- The Washington Times - Wednesday, September 29, 2004

Three games into Joe Gibbs the Sequel, the Redskins coach is learning things about his team he probably wishes he wasn’t.

He’s learning that while Mark Brunell is similar in many ways to Joe Theismann, he ain’t Joey T.

He’s learning that while Laveranues Coles and Rod Gardner bear a certain resemblance to Gary Clark and Art Monk, it’s mostly wishful thinking.

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He’s learning that Clinton Portis is unlike any back he’s ever had, which is both good and bad.

And he’s learning that it’s harder these days for an offense to be smooth and smart and relatively mistake-free. Defenses are just too disruptive.

Let’s talk about Brunell first. You have to wonder what was going through Coach Joe’s mind when he reviewed the game tapes and decided, “Mark’s my man.” All of his previous quarterbacks, after all, have been able to throw the deep out, one of the staples of his offense — Theismann, Jay Schroeder, Doug Williams, Mark Rypien, all of them. But Brunell doesn’t have the arm strength; he simply can’t get the ball there. And if you can’t hit that intermediate-range pass with regularity, you won’t be able to get the defense to back off … so that, among other things, you can pound them with the running game.

Gibbs’ other QBs — even Ed Rubbert, his replacement guy in ‘87 — all had plenty of zip on the ball. Theismann was an astoundingly good deep thrower (especially since he isn’t much bigger than me). But Brunell, it’s clear, is in the nickel-and-dime phase of his career; he can’t make the defense pay when it plays eight men in the box. And unless Coach Joe is planning to radically redesign his offense, No.8 is the wrong quarterback for the Redskins. It’s just a bad fit.

(Granted, Steve Young threw the ball a lot like Brunell. But Young was in a West Coast attack, where the quarterback fires darts — a lot of short stuff across the middle and in the flats — rather than airing it out downfield. Gibbs is an Air Coryell product, not a Bill Walsh protege.)

As for Coles and Gardner, they drop too many balls, and Coles really isn’t much of a touchdown maker. Last year he had six TDs in 82 catches, the year before five in 89. Clark never had more than 79 receptions in a season, but he still averaged eight touchdowns from 1986 to ‘91. When Gary caught the ball, it was just the beginning of the adventure, not the end.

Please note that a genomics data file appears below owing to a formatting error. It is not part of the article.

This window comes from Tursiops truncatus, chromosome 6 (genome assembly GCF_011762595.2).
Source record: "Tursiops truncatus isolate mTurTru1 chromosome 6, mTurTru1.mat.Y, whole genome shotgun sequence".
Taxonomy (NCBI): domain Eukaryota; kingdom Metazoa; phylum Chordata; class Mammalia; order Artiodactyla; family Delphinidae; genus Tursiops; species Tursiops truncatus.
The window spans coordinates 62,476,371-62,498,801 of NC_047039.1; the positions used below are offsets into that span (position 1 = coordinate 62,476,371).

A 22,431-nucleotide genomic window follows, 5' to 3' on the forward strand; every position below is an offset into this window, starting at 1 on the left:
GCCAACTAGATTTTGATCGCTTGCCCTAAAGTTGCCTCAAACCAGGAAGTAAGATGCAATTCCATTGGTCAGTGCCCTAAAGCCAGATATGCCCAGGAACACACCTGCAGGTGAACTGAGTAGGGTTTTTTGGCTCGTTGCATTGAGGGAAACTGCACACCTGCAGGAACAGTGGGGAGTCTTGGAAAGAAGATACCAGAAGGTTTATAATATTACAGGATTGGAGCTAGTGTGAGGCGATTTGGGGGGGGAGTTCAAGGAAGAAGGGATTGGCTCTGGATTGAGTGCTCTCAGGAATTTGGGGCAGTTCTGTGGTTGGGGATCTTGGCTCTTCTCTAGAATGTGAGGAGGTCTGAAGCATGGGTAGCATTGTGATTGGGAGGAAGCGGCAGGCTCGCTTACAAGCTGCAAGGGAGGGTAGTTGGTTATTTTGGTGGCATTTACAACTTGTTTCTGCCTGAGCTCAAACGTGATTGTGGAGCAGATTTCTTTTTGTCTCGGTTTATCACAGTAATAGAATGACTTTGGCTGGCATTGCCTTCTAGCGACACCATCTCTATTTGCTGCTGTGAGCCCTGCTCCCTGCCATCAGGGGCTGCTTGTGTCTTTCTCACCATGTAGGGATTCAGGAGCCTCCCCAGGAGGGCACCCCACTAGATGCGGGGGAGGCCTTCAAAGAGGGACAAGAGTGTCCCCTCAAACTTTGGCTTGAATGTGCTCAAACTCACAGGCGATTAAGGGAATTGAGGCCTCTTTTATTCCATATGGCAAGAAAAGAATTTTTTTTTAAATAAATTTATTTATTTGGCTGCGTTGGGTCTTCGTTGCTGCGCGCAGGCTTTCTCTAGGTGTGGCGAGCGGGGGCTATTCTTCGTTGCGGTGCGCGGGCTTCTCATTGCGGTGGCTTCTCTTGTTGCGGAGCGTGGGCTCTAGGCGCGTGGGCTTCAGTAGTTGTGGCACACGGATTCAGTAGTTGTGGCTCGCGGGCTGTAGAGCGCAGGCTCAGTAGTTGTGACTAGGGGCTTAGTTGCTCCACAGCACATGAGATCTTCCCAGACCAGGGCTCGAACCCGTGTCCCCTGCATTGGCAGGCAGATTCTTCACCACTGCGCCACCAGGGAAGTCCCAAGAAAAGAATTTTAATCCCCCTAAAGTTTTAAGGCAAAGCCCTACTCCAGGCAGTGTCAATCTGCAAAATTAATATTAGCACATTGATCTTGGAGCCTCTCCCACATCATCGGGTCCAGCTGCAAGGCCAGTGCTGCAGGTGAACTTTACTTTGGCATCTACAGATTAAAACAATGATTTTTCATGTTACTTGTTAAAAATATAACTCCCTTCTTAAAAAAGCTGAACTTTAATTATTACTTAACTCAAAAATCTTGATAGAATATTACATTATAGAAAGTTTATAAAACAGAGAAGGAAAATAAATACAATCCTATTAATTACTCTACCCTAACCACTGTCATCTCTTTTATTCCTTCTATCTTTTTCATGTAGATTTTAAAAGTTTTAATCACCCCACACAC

Then there’s Portis. He’s the most interesting case of all. He’s a terrific back, don’t get me wrong — and the Redskins’ most enthusiastic downfield blocker, perhaps, since Charley Taylor. But he might not be ideal for Gibbs’ needs.

And what kind of back does Gibbs require? Well, he had his greatest success with a guy who, in his two best seasons with the Redskins, averaged 3.6 and 3.8 yards a carry — as compared to Portis’ career average of 5.4. John Riggins wasn’t much of a breakaway threat, but he could be counted on to gain those 3.6 or 3.8 yards most of the time, which kept the chains moving and kept the Washington defense off the field. Coach Joe refers to those Super Bowl teams as “first-down teams.” Riggo and the Hogs just cranked out the first downs.

Portis, on the other hand, is a home run hitter, and it’s harder to control the ball with a back like that. Also, unlike Riggins, he’s not cut out for short yardage work. The Redskins got stuffed on the goal line against Dallas, failing to score in three cracks from the 1; that didn’t happen too often when Riggo was around. Gibbs might be better off using Ladell Betts or even Mike Sellers in those situations — backs who pack a little more heft.

Of course, it’s a journey of discovery for Coach Joe, just as it is for his players. Another thing he’s finding out is that zone blitzes and run blitzes, tactics he didn’t see much of the first time around, have become much more prevalent. And this means more plays — no matter how well designed — are going to take losses, losses the offense has to be able to recover from.

With Riggins and the Hogs, the Redskins used to just “lower the blade,” as they liked to put it. Now they have to attack the defense in many more ways — with the tight end, with third and fourth receivers, with a change-up running back. It’s not that Gibbs didn’t do that before, but he probably has to do it even more now. Look at the variety the Patriots throw at you, all the wideouts and tight ends and backs. That’s how it’s done these days (unless you’re blessed with a Big Three like Marshall Faulk, Isaac Bruce and Torry Holt — as Coach Joe once was with Riggins and Monk and Charlie Brown).

Three games do not a season make (even when two of them end in defeat). But they can give you some strong indications of where a team is headed. Gibbs, obviously, still has plenty of work to do — and might not, at this point, have the tools to do it with.

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